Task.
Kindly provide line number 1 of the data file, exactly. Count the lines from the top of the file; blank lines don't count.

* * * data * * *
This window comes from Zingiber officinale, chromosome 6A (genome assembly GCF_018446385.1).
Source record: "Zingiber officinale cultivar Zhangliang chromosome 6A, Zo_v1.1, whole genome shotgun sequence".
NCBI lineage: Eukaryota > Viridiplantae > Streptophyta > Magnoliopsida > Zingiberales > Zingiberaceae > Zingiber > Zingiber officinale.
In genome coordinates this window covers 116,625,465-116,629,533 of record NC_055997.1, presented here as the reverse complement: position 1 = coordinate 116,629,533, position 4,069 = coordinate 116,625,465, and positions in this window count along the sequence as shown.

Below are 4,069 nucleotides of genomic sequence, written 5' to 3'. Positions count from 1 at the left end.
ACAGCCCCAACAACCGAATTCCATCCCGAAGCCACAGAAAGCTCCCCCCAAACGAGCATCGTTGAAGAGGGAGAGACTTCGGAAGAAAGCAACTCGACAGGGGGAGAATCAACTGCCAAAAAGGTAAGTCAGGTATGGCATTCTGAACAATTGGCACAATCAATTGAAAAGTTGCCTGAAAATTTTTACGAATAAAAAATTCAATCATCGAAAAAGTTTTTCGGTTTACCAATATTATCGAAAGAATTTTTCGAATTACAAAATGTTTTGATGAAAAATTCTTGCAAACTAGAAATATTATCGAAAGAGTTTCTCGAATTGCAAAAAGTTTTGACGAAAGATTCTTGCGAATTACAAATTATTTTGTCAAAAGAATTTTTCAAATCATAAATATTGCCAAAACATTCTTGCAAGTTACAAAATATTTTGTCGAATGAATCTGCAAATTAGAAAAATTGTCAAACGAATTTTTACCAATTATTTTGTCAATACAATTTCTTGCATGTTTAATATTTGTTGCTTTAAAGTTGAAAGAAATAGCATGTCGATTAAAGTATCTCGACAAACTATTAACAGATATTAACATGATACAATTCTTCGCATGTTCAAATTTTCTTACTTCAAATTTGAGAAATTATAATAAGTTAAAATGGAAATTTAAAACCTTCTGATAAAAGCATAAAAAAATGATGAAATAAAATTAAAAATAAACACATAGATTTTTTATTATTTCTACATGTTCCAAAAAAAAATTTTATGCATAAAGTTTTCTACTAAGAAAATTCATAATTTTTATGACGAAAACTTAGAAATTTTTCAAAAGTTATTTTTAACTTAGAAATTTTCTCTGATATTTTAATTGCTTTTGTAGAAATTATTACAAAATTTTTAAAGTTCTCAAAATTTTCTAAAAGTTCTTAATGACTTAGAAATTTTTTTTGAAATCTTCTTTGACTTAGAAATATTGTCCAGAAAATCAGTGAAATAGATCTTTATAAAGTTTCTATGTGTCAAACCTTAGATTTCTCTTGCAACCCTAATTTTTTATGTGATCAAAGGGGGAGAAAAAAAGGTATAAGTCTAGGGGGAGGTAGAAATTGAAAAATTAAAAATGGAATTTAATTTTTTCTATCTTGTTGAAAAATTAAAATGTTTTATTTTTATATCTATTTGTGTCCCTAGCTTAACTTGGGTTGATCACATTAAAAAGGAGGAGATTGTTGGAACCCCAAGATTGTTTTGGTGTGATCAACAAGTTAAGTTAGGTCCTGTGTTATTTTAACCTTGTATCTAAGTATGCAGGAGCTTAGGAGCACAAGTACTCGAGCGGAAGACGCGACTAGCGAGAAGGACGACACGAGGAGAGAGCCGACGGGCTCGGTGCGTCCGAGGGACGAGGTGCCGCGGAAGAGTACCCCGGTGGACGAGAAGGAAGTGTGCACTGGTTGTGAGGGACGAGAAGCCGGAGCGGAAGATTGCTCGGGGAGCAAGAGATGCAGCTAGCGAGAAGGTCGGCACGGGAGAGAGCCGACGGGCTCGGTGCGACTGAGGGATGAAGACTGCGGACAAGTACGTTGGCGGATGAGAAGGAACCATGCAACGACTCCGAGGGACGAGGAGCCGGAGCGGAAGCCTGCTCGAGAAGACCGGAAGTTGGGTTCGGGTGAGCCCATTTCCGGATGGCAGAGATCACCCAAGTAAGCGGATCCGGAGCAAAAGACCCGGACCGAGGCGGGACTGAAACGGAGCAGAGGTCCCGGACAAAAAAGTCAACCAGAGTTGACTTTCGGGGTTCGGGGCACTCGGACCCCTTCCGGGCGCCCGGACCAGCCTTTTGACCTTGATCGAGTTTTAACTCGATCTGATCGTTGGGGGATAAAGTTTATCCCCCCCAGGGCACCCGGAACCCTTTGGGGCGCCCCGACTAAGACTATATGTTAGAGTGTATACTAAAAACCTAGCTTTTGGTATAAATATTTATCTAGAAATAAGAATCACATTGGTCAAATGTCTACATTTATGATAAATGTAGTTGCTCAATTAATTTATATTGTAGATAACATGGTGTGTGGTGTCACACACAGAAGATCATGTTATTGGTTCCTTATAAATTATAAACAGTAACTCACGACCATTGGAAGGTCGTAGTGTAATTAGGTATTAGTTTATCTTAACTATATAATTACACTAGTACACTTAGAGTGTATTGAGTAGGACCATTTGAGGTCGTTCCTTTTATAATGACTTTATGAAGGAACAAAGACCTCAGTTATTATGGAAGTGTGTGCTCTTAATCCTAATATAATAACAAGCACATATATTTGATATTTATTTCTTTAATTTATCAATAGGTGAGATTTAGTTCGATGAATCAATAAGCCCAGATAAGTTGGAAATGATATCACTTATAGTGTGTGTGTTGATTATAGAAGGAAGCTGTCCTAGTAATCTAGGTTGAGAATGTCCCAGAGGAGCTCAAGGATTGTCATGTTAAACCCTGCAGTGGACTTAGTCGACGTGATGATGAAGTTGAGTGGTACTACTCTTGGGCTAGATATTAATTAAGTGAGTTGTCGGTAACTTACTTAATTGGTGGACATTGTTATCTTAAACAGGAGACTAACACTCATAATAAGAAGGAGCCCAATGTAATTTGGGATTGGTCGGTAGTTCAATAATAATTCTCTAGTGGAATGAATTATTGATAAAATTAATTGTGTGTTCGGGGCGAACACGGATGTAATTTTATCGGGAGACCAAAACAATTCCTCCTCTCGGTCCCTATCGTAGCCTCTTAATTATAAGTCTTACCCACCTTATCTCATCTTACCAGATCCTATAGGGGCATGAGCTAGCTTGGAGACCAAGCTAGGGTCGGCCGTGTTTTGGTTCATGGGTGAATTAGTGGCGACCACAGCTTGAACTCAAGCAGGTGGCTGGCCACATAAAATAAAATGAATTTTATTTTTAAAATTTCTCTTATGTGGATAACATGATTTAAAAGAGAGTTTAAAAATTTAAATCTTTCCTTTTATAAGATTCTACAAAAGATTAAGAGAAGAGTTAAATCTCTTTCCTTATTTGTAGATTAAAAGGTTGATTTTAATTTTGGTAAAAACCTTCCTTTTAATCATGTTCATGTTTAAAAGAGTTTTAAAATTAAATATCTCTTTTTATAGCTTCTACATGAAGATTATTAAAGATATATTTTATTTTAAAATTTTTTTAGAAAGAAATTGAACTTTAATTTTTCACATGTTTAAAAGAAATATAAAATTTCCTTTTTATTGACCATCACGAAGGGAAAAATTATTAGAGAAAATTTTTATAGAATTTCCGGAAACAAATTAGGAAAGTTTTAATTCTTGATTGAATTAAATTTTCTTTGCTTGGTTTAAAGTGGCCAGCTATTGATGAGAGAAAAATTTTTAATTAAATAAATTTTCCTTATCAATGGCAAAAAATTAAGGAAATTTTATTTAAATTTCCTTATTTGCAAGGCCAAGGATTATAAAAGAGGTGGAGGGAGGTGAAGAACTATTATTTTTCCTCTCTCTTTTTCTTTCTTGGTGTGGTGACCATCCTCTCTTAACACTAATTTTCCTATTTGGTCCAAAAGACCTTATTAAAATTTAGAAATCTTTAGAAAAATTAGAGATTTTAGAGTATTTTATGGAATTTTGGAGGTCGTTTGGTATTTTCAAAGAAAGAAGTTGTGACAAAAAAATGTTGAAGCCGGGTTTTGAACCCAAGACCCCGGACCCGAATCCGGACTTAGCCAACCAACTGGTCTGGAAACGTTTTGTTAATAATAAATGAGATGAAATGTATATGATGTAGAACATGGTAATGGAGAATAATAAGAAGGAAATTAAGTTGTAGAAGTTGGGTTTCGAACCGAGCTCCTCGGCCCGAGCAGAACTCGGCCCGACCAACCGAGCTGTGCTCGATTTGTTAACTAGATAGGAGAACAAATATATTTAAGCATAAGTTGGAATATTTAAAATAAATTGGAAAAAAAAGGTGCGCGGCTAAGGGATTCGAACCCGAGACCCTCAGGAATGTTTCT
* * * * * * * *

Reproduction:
This window comes from Zingiber officinale, chromosome 6A (genome assembly GCF_018446385.1).